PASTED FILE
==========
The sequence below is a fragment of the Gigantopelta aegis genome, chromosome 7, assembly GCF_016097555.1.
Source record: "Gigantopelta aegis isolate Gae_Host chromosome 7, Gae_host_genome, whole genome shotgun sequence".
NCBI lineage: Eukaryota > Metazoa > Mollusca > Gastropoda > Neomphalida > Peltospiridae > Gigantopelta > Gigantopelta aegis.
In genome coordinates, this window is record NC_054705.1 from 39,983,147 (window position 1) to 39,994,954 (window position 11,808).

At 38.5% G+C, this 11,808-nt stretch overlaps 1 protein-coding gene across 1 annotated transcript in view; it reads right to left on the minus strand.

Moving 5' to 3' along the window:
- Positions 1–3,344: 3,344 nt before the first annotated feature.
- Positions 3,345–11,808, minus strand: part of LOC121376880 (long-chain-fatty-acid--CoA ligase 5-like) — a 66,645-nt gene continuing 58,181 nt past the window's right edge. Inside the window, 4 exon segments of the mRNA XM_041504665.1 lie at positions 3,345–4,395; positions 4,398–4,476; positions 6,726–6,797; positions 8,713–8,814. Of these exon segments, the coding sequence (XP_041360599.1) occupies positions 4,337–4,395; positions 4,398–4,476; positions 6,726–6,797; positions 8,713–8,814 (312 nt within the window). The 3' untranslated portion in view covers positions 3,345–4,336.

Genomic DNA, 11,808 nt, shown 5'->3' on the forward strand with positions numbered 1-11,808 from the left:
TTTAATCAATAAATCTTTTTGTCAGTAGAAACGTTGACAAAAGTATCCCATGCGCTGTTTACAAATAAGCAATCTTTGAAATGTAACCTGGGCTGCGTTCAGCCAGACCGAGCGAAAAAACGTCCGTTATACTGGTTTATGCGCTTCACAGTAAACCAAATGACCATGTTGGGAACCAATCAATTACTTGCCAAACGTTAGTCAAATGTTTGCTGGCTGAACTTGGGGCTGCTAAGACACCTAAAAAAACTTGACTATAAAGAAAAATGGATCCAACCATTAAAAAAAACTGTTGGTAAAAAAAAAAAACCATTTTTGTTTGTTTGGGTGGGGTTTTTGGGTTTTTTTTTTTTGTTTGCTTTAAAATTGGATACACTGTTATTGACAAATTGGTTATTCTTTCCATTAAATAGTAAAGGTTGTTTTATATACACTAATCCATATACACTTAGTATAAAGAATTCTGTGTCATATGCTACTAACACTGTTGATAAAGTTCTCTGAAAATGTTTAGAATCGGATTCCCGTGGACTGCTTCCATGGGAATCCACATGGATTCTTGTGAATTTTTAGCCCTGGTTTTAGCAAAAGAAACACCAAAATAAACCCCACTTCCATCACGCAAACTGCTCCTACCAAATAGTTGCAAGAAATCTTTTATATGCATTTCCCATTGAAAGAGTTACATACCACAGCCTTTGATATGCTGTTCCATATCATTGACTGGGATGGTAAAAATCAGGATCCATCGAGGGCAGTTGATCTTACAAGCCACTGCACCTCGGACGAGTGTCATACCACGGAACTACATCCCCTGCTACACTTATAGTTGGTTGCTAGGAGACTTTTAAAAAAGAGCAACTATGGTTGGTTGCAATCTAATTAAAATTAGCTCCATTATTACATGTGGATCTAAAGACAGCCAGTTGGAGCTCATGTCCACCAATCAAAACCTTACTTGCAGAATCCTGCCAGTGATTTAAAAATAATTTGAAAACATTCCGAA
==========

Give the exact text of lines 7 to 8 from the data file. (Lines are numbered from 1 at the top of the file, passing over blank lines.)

- Positions 1–3,344: 3,344 nt before the first annotated feature.
- Positions 3,345–11,808, minus strand: part of LOC121376880 (long-chain-fatty-acid--CoA ligase 5-like) — a 66,645-nt gene continuing 58,181 nt past the window's right edge. Inside the window, 4 exon segments of the mRNA XM_041504665.1 lie at positions 3,345–4,395; positions 4,398–4,476; positions 6,726–6,797; positions 8,713–8,814. Of these exon segments, the coding sequence (XP_041360599.1) occupies positions 4,337–4,395; positions 4,398–4,476; positions 6,726–6,797; positions 8,713–8,814 (312 nt within the window). The 3' untranslated portion in view covers positions 3,345–4,336.